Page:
Philippines pushes tobacco - for fish farming

Jan 19, 2012
A woman sells fish in a market in 2010 in Tagbilaran in the Philippines. The Philippines has launched a new campaign promoting tobacco -- not for smoking but for fish farming, a government tobacco agency official said Thursday

The Philippines has launched a new campaign promoting tobacco -- not for smoking but for fish farming, a government tobacco agency official said Thursday.

Over six months, about 400 fish-farmers in the northern coastal province of La Union will be using "tobacco dust" to kill and other predators that prey on fish, said Rex Teoxon of the National Tobacco Administration.

"We are going to train the fisher folk and the whole community on sustainable aqua culture using the tobacco dust," said Teoxon, head of the agency's corporate planning department.

The drive is part of an effort to find alternative uses for the crop in the face of the global anti-smoking campaign.

A no smoking sign is seen at a bus terminal in Manila last year. The Philippines has launched a new campaign promoting tobacco -- not for smoking but for fish farming, a government tobacco agency official said Thursday

The dust, made of pulverised and processed waste tobacco leaves, is a safer alternative to the "long-banned, highly-toxic chemicals" that the fish farmers have been using, Teoxon said.

Tests have found the tobacco dust kills the predators but does not affect the fish raised in the farms, with the active ingredient nicotine evaporating in two to three days, he said.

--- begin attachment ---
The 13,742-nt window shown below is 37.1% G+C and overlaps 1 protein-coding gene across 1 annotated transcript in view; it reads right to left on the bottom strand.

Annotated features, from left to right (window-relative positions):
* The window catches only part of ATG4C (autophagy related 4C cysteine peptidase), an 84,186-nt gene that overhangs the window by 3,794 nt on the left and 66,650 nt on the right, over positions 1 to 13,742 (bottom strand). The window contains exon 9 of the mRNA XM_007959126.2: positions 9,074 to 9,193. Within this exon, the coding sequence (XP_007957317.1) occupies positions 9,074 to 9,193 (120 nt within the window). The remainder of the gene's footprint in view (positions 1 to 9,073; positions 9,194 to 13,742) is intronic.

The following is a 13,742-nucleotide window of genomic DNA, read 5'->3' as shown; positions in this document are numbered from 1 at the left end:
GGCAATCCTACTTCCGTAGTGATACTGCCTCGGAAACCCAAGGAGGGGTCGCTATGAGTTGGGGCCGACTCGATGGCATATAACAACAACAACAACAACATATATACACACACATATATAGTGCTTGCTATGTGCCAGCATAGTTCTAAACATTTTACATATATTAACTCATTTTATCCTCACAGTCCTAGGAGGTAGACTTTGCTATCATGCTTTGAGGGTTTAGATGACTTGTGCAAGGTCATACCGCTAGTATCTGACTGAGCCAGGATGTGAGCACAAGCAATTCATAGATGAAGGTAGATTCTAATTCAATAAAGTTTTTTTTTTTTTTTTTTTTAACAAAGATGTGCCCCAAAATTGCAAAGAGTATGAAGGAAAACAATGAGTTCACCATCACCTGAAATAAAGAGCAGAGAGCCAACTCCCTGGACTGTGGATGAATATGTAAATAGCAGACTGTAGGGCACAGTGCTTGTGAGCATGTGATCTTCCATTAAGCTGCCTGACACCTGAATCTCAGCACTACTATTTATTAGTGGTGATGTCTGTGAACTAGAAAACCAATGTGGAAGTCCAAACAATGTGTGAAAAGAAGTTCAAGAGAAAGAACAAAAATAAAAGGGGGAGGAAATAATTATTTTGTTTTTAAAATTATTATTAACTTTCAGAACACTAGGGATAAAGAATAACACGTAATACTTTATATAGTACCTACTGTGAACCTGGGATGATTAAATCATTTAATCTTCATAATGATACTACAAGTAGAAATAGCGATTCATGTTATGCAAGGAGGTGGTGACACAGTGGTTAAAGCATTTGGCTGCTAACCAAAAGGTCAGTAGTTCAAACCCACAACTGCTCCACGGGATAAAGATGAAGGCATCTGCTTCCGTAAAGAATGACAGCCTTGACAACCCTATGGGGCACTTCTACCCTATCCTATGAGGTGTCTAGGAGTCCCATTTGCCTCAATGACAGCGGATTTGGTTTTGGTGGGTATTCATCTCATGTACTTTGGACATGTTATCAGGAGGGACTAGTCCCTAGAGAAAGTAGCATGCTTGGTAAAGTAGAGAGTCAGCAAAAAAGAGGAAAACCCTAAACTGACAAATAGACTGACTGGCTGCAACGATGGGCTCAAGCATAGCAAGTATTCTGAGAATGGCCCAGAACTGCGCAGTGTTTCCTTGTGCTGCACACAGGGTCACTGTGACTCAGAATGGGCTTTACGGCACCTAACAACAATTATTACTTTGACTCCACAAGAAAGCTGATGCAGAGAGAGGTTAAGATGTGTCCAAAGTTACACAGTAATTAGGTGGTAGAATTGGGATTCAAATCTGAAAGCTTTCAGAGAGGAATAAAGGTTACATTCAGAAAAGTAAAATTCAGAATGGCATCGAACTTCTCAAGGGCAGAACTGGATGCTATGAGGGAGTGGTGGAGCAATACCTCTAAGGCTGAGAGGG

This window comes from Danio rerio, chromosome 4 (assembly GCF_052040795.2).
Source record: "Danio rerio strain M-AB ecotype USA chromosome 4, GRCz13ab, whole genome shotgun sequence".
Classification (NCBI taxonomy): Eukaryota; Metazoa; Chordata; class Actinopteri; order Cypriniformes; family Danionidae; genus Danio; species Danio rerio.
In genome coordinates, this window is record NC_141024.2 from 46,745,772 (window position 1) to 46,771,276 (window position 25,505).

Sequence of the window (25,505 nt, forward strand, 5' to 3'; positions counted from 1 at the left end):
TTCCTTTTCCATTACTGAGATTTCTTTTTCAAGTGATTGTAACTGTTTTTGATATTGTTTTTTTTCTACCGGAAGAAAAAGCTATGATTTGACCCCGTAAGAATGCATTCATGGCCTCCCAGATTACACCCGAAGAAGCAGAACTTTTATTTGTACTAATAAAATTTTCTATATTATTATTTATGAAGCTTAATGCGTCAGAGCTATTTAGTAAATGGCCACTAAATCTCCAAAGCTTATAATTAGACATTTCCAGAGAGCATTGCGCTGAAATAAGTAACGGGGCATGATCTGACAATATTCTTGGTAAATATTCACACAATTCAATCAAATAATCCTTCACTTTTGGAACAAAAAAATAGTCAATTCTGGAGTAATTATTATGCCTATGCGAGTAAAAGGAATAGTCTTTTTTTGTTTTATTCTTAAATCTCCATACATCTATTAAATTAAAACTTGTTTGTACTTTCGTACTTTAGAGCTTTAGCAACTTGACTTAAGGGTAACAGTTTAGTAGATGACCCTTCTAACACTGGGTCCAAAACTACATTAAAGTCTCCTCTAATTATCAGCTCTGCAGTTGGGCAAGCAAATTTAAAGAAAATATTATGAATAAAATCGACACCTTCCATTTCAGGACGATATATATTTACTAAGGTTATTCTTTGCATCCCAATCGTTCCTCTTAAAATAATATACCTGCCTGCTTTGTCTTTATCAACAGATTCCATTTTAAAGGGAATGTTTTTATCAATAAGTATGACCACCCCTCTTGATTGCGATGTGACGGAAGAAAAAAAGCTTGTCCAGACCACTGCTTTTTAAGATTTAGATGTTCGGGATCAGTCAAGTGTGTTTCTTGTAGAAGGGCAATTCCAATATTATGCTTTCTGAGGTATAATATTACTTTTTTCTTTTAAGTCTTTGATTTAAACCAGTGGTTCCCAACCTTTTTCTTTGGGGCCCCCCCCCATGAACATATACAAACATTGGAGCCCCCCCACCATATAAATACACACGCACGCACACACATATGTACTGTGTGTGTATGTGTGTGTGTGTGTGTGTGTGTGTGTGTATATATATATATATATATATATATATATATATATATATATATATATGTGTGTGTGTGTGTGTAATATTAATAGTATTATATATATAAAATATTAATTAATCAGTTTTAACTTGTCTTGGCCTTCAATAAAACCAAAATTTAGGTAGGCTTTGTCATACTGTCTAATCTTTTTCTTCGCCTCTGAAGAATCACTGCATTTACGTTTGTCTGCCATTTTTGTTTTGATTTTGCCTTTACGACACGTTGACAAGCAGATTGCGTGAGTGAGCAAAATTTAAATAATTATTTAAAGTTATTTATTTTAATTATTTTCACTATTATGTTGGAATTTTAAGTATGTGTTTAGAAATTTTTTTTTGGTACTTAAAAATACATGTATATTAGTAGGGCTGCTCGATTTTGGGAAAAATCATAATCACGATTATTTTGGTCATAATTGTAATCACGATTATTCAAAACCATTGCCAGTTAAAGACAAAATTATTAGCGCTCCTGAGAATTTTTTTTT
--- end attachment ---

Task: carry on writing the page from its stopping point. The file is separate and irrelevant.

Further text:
Additionally, it helps fertilise the waters, promoting the growth of algae that the farmed upon, he added.

The tobacco dust will be provided free to the fish-farmers but if proved to be effective, it will be marketed commercially, said the tobacco official.

In the past, the agency has experimented with using tobacco seeds for human and animal food and it still promotes the use of tobacco stalks for paper and particle boards.

Although the Philippine government has imposed strict controls on smoking and , the tobacco industry still plays a huge part in the economy and the livelihood of thousands.

Teoxon said that a government survey found that in 2010, as many as 2.9 million people were dependent on the including 680,000 farmers and their family members.

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